How to interpret: Also known as the “acid test” ratio, this uses a conservative measure of liquidity to measure the ability to pay liabilities. A ratio value of less than one indicates that industry operators would rely on less current asset types to liquidate current debt obligations.


Net sales divided by trade receivables

How to interpret: This ratio measures times that receivables turn over in the period. A higher ratio indicates that the industry has a shorter gap between a sale and payment collection.

Days Receivables

The sales/receivables ratio divided by 365

How to interpret: Provides a measure of the average number of days that receivables are outstanding. Trade terms are unique to each business’s relationship with buyers, but in general, more days can increase the risk of delinquencies.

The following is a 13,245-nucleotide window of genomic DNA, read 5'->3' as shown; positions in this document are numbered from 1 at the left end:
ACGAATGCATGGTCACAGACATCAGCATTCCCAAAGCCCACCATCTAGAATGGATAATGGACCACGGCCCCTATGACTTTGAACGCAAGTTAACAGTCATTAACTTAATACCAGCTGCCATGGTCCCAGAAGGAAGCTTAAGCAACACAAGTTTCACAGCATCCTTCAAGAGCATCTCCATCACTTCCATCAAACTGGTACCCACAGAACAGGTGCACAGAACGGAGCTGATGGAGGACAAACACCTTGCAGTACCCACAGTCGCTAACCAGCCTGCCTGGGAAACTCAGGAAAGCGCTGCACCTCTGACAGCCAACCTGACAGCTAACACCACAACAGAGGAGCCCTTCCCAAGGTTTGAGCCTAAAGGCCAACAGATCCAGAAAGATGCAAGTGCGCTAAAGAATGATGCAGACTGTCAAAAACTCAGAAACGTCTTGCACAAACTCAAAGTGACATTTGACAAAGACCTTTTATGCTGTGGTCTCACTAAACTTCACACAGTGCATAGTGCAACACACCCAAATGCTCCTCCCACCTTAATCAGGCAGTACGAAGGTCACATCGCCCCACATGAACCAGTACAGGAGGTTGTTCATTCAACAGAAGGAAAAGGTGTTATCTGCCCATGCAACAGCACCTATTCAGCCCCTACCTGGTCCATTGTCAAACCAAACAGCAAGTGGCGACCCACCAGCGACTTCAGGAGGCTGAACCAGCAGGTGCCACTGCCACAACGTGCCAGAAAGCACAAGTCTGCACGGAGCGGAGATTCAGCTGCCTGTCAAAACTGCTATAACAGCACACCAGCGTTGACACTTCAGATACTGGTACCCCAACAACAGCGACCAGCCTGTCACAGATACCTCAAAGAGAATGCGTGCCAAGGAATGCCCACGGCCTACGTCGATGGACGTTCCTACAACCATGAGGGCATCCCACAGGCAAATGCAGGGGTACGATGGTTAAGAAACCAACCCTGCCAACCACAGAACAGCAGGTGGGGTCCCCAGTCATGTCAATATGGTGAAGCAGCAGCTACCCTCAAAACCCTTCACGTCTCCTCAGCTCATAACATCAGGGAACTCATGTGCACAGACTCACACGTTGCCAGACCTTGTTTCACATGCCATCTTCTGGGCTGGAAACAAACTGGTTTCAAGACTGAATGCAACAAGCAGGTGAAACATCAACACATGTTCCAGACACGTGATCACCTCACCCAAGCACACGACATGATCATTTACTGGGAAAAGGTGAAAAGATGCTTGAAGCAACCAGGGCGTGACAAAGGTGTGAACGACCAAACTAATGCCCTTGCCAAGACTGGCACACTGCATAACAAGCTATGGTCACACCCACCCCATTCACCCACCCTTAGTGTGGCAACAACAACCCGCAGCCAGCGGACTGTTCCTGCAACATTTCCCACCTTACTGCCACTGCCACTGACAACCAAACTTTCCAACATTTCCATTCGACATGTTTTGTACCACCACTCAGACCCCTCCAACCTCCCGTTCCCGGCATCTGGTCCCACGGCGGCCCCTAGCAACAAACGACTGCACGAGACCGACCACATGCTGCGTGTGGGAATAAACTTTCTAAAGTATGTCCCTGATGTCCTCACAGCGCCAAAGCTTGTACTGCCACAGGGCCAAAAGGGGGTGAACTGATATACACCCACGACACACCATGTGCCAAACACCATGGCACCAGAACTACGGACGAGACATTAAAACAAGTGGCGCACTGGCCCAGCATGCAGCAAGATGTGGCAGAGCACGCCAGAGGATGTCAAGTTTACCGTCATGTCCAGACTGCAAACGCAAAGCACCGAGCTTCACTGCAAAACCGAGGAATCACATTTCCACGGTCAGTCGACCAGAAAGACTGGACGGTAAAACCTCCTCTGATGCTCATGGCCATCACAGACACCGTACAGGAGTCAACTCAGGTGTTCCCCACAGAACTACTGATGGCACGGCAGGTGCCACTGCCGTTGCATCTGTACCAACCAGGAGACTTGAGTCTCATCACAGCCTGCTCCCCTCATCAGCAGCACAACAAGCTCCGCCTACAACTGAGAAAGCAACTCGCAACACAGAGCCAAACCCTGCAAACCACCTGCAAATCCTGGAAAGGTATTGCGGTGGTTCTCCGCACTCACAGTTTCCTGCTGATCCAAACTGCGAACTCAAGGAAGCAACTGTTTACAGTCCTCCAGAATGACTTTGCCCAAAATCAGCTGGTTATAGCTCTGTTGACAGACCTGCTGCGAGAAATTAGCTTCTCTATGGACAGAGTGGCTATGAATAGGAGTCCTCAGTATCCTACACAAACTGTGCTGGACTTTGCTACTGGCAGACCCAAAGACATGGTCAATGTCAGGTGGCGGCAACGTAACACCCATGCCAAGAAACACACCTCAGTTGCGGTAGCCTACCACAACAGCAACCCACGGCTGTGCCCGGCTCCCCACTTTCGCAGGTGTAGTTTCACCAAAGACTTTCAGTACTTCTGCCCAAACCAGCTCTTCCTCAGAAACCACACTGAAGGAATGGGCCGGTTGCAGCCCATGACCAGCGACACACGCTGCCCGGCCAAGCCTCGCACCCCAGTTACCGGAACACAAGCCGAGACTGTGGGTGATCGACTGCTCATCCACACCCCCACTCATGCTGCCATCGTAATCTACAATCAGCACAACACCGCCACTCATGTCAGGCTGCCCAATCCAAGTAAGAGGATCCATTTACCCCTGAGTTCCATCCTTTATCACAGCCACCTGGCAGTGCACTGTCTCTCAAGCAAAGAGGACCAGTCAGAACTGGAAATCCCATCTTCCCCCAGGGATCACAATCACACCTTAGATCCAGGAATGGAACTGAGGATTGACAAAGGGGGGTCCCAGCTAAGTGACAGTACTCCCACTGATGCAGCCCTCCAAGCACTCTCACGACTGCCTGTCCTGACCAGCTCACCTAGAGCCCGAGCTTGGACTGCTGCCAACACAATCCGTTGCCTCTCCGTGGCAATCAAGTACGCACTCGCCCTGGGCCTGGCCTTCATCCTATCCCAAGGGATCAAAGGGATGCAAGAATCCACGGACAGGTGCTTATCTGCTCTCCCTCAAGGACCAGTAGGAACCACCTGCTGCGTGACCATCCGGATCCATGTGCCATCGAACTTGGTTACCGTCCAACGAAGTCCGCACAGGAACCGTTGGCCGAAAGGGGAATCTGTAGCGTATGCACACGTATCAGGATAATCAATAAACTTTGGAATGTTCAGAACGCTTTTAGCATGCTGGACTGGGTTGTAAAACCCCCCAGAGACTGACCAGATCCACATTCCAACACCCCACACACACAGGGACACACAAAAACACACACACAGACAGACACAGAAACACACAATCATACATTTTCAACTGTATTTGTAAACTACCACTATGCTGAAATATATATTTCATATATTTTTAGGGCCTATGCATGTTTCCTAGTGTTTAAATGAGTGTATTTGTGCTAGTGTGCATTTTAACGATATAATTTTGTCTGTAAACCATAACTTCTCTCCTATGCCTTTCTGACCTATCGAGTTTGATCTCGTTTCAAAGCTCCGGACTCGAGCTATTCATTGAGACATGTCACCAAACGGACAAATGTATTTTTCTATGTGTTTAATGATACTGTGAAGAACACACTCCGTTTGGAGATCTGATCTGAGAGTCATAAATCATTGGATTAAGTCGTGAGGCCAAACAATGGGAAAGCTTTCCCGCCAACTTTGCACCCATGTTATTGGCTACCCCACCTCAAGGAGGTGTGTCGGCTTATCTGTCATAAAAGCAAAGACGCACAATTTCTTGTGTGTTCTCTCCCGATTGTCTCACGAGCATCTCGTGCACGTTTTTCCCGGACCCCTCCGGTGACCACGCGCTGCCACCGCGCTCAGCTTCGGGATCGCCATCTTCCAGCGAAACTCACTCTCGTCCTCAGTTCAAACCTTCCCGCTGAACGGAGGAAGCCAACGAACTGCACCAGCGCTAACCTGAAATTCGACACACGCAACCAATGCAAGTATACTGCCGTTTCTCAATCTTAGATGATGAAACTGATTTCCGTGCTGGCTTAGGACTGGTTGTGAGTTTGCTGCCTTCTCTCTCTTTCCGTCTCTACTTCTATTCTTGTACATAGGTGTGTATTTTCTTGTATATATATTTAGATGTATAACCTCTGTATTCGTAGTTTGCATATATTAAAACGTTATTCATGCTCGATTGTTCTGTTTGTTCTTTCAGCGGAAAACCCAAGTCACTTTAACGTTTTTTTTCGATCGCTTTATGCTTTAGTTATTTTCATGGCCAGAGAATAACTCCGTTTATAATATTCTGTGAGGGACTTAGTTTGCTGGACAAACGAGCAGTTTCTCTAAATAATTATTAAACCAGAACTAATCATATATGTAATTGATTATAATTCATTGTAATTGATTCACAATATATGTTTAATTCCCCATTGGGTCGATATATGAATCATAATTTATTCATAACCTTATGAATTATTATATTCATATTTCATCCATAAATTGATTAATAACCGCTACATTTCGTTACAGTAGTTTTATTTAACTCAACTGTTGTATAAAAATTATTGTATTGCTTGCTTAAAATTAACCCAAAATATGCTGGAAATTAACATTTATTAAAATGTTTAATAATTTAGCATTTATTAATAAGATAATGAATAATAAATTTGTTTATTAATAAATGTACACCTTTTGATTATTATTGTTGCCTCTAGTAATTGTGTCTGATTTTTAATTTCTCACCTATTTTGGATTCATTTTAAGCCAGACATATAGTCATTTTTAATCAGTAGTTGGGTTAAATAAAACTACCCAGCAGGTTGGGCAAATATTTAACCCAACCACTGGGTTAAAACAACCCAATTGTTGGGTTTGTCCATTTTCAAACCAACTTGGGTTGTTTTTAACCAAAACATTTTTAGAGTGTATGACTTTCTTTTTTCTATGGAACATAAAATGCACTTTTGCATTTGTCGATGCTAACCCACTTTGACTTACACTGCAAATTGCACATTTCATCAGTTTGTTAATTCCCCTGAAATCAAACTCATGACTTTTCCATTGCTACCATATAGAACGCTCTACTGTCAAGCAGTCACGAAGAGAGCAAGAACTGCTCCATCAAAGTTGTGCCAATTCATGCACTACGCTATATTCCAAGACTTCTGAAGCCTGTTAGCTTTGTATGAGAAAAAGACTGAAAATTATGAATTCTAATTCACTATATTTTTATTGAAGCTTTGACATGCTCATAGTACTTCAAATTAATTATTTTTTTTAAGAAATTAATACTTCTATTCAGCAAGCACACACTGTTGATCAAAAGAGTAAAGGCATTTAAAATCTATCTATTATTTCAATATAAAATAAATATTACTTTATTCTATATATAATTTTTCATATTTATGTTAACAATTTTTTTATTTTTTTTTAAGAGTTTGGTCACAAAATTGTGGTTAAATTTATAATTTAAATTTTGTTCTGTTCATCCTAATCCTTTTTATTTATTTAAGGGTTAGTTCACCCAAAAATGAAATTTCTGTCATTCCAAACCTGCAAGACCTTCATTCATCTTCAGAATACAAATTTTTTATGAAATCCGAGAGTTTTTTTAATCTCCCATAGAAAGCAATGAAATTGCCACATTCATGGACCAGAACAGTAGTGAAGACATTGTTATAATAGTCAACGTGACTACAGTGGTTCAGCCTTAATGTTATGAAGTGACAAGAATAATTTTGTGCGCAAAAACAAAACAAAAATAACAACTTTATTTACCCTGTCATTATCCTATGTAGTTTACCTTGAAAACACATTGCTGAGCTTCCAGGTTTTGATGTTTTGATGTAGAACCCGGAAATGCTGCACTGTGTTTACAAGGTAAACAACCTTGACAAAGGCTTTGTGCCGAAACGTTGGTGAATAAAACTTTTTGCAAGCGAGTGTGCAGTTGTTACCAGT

Days Inventory

Cost of sales/inventory ratio divided by 365

How to interpret: Provides a measure of the number of days units are held in inventory

Inventory Turnover

Cost of goods divided by inventory

How to interpret: A higher ratio indicates that cash is tied to inventories for a lesser amount of time. Growth in the ratio value implies that high sales growth is quickly draining inventories.

Payables Turnover

Cost of goods divided by accounts payable

How to interpret: Measures the number of times payables are paid during the period. The strength of this ratio is a sound measure of the ability to meet short-term obligations (like a line of credit).

Days Payables

Cost of sales/payables ratio divided by 365

How to interpret: Provides a measure of the average days that trade debts are outstanding

Sales/Working Capital

Net sales divided by net working capital